Land run

From Wikipedia, the free encyclopedia

The only photo of a Land run in progress, taken in 1893

A land run or land rush was an event in which previously restricted land of the United States was opened to homestead on a first-arrival basis. Lands were opened and sold first-come or by bid, or won by lottery, or by means other than a run. The settlers, no matter how they acquired occupancy, purchased the land from the United States General Land Office. For former Indian lands, the Land Office distributed the sales funds to the various tribal entities, according to previously negotiated terms. The Oklahoma Land Rush of 1889 was the most prominent of the land runs while the Land Run of 1893 was the largest. The opening of the former Kickapoo area in 1895 was the last use of a land run in the present area of Oklahoma.

In Oklahoma[edit]

After years of raids—led by the leaders of the Boomers activist movement such as David L. Payne—into the central area of what would become the U.S. state of Oklahoma, Congress finally agreed to open what was dubbed the Unassigned Lands. Seven land runs in all took place in Oklahoma, beginning with the initial and most famous Land Rush of April 22, 1889, which gave rise to the terms "Eighty-Niner" (a veteran of that run) and "Sooner." That area led to today's Canadian, Cleveland, Kingfisher, Logan, Oklahoma, and Payne counties of Oklahoma.[1]

The nearly two million acres of land opened up to white settlement was located in Indian Territory, a large area that once encompassed much of modern-day Oklahoma. The Indian Removal Act of 1830 eventually led to the Trail of Tears. Creek and Seminole tribes were granted area known before the Land Run as the Unassigned Lands. Some American Indian tribes signed a treaty of alliance with the Confederacy in 1861. Initially considered unsuitable for white colonization, Indian Territory was thought to be an ideal place to relocate Native Americans who were removed from their traditional lands to make way for white settlement. The relocations began in 1817, and by the 1880s, Indian Territory was a new home to a variety of tribes, including the Chickasaw, Choctaw, Cherokee, Creek, Cheyenne, Comanche, and Apache.

The Land Run of September 22, 1891, opened the Iowa, Sac and Fox, Potawatomi, and Shawnee lands to settlement. The land run opened 6,097 plots of 160 acres (65 ha) each of former reservation land.[1] On the following day, a land run was held to settle Tecumseh, the pre-designated location of the county seat of County B, later renamed as Pottawatomie County. On September 28, 1891, another land run was held to settle Chandler, the pre-designated location of the county seat of County A, later renamed as Lincoln County.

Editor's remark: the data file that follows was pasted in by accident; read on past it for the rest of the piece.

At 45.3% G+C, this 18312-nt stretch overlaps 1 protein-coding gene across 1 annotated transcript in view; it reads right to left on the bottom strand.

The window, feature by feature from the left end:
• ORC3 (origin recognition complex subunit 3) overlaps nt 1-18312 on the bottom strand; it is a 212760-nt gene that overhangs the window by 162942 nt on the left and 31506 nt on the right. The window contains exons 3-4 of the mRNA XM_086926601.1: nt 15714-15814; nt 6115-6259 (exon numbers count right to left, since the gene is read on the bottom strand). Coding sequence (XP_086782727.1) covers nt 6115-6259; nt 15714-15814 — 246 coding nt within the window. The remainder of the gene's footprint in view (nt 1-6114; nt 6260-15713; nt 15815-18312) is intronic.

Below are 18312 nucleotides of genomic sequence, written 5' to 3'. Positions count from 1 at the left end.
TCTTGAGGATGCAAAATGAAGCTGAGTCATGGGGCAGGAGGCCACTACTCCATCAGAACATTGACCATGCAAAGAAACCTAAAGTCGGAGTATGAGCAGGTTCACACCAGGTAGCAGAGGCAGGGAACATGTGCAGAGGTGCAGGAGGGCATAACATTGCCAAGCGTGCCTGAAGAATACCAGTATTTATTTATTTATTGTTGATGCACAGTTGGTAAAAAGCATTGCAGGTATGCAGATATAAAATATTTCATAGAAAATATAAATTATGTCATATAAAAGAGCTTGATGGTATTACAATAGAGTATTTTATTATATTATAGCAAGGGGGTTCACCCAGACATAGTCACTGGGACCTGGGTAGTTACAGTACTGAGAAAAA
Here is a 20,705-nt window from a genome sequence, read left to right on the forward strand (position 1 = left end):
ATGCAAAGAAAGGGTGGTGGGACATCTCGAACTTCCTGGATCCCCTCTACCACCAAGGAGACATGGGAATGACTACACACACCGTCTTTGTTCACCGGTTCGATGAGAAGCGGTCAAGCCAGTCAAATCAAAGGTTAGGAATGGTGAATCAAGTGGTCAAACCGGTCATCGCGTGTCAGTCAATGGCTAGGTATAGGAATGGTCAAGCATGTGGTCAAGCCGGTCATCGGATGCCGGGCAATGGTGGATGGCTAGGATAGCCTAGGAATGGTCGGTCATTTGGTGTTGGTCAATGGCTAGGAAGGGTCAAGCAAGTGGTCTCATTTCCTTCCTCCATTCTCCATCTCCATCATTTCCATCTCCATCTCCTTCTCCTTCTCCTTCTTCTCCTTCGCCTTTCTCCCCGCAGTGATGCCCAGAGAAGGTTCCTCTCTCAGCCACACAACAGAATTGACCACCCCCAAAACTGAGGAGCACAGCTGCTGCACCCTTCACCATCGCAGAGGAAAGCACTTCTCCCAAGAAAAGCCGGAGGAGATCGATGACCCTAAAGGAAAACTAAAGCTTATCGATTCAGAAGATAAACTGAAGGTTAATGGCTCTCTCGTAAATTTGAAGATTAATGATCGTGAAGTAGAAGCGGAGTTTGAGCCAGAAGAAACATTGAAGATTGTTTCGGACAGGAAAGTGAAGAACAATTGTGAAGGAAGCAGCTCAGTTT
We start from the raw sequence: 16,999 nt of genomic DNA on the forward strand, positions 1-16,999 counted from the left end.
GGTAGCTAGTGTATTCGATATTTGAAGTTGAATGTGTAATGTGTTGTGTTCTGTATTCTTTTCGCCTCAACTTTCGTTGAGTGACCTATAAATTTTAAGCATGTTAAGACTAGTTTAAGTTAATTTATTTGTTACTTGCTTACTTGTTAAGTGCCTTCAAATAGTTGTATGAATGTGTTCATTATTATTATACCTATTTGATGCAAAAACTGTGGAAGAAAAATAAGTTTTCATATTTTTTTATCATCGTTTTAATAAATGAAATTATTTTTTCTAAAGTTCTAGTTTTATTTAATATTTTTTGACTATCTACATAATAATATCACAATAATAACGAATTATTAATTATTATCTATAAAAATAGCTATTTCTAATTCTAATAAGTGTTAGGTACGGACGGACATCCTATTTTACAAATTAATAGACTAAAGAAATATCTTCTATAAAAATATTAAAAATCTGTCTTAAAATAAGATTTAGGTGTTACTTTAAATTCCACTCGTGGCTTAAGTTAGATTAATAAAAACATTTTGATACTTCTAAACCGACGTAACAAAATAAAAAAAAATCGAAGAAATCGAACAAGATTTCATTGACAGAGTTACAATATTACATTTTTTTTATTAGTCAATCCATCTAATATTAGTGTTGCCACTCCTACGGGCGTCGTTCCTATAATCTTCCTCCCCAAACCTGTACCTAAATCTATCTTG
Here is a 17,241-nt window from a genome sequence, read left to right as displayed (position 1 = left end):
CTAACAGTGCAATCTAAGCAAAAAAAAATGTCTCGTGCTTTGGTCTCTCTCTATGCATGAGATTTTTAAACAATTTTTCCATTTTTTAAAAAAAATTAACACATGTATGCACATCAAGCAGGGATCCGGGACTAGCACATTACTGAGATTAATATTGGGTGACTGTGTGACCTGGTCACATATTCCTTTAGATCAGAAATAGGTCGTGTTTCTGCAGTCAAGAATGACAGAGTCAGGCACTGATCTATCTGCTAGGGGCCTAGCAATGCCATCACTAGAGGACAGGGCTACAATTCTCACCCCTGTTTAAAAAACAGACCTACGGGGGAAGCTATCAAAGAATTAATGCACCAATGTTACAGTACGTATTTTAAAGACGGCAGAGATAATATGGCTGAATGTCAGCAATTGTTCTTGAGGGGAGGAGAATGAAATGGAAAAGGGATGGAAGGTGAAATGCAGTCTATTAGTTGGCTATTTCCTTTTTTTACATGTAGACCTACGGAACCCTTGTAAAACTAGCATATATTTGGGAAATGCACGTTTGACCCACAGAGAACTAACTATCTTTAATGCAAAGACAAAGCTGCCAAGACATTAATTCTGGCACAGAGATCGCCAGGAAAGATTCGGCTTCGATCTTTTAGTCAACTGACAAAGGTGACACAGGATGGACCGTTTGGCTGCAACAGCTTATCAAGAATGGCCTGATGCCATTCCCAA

The Land Run of April 19, 1892, opened the Cheyenne and Arapaho lands.

The Land Run of September 16, 1893 was known as the Cherokee Strip Land Run. It opened 8,144,682.91 acres (12,726 square miles or about 3.3 million hectares) to settlement. The land was purchased from the Cherokees. It was the largest land run in U.S. history, four times larger than the Land Rush of 1889.[2] The Cherokee Strip Regional Heritage Center museum at the eastern edge of Enid, Oklahoma commemorates this event.

The final land run in Oklahoma was the Land Run of 1895 to settle the Kickapoo lands. Each run had exhibited many problems and the Federal Government deemed the run to be an inefficient way to distribute land to would-be settlers. After 1895, the government distributed land by sealed-bid auctions. Major openings by this method included Kiowa-Comanche-Apache Reservation (1901), the Wichita-Caddo Reservation (1901), and the Big Pasture (1906).[3]

There was one land run in the 20th century, but on a much smaller scale, held to select lots in the community of Arcadia, on August 6, 1901. This was similar to the run to settle Chandler in 1891.[4]


In honor of Oklahoma's Centennial of statehood, sculptor Paul Moore won the commission for the Oklahoma Centennial Land Run Monument.[5] As Moore completed elements of the 45-piece monument, such as horses and riders, wagons and horse teams, dogs, and others, they were installed in lower Bricktown, Oklahoma City. To be completed at a future date the monument covers approximately 365 feet (111 m), making it overall one of the largest bronze sculptures in the world.[6]

In popular culture[edit]

  • The 1889 and 1893 Oklahoma Land Runs were portrayed in Edna Ferber's 1929 novel, Cimarron, as well as the 1931 and 1960 films of the same name based on the novel.
  • The Land Run of 1893, also known as the Cherokee Strip Land Run, was portrayed in the films Tumbleweeds (1925) and Far and Away (1992) and was also depicted in 1969 novel The Thundering Prairie by M. A. Hancock.


  1. ^ a b Oklahoma Land Run Openings 1889–1907 (accessed October 6, 2013).
  2. ^ Green, Donald E., "Settlement Patterns," Encyclopedia of Oklahoma History and Culture, 2009. Accessed March 1, 2015.
  3. ^ Everett, Dianna. "Land Openings." Encyclopedia of Oklahoma History and Culture. Accessed July 22, 2016.
  4. ^ Young, Roy B. "Apache," Encyclopedia of Oklahoma History and Culture. Accessed September 1, 2016.
  5. ^ Moore, Paul. "Monuments". Crown Arts Inc. Retrieved March 13, 2015.
  6. ^ Centennial Land Run Monument Archived June 18, 2013, at the Wayback Machine, City of Oklahoma City. (accessed October 6, 2013)

Further reading[edit]

  • Stan Hoig. The Oklahoma Land Rush of 1889 (1989)

External links[edit]